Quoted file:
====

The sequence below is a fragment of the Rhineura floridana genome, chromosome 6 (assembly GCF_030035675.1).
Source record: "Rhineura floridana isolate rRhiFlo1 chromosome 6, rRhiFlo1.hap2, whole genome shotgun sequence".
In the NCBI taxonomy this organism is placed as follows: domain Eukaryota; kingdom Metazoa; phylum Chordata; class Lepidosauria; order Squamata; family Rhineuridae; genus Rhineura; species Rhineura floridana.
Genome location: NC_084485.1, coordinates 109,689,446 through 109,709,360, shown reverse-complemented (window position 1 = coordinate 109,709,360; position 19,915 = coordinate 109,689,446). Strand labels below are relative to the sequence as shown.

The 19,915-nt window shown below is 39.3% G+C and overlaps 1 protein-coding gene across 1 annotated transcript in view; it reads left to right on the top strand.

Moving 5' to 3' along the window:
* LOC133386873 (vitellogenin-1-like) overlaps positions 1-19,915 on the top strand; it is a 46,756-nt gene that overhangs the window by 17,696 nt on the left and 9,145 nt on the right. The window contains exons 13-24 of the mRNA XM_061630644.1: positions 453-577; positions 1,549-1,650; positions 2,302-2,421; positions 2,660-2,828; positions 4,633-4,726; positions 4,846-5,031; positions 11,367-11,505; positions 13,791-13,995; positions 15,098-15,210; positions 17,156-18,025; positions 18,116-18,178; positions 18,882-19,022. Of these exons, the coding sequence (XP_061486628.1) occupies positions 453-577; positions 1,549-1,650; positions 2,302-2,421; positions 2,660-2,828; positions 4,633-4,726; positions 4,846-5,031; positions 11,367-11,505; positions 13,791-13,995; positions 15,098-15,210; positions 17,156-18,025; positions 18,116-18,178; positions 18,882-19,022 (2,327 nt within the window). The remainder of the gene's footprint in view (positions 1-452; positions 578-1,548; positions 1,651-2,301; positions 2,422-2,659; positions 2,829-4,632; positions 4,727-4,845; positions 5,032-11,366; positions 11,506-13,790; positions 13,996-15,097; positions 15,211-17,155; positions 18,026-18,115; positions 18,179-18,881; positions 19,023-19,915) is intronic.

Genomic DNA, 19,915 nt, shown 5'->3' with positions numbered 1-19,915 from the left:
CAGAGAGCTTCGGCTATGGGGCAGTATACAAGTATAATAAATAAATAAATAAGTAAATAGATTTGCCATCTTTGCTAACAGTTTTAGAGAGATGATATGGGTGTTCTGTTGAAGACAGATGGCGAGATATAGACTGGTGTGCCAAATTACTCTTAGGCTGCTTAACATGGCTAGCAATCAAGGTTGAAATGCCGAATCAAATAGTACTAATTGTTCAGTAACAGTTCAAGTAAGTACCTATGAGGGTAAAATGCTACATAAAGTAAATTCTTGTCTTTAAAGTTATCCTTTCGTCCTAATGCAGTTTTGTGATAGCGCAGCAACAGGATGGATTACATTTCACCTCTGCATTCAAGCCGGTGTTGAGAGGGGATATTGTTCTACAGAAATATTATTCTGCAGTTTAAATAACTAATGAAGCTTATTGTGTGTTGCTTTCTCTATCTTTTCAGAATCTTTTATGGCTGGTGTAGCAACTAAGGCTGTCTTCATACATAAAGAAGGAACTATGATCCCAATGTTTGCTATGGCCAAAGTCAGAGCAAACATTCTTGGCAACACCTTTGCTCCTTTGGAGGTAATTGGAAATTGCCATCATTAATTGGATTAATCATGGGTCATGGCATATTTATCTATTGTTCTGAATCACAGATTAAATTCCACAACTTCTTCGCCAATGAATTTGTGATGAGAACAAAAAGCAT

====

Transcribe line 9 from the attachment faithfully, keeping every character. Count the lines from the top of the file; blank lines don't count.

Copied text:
CAGAGAGCTTCGGCTATGGGGCAGTATACAAGTATAATAAATAAATAAATAAGTAAATAGATTTGCCATCTTTGCTAACAGTTTTAGAGAGATGATATGGGTGTTCTGTTGAAGACAGATGGCGAGATATAGACTGGTGTGCCAAATTACTCTTAGGCTGCTTAACATGGCTAGCAATCAAGGTTGAAATGCCGAATCAAATAGTACTAATTGTTCAGTAACAGTTCAAGTAAGTACCTATGAGGGTAAAATGCTACATAAAGTAAATTCTTGTCTTTAAAGTTATCCTTTCGTCCTAATGCAGTTTTGTGATAGCGCAGCAACAGGATGGATTACATTTCACCTCTGCATTCAAGCCGGTGTTGAGAGGGGATATTGTTCTACAGAAATATTATTCTGCAGTTTAAATAACTAATGAAGCTTATTGTGTGTTGCTTTCTCTATCTTTTCAGAATCTTTTATGGCTGGTGTAGCAACTAAGGCTGTCTTCATACATAAAGAAGGAACTATGATCCCAATGTTTGCTATGGCCAAAGTCAGAGCAAACATTCTTGGCAACACCTTTGCTCCTTTGGAGGTAATTGGAAATTGCCATCATTAATTGGATTAATCATGGGTCATGGCATATTTATCTATTGTTCTGAATCACAGATTAAATTCCACAACTTCTTCGCCAATGAATTTGTGATGAGAACAAAAAGCAT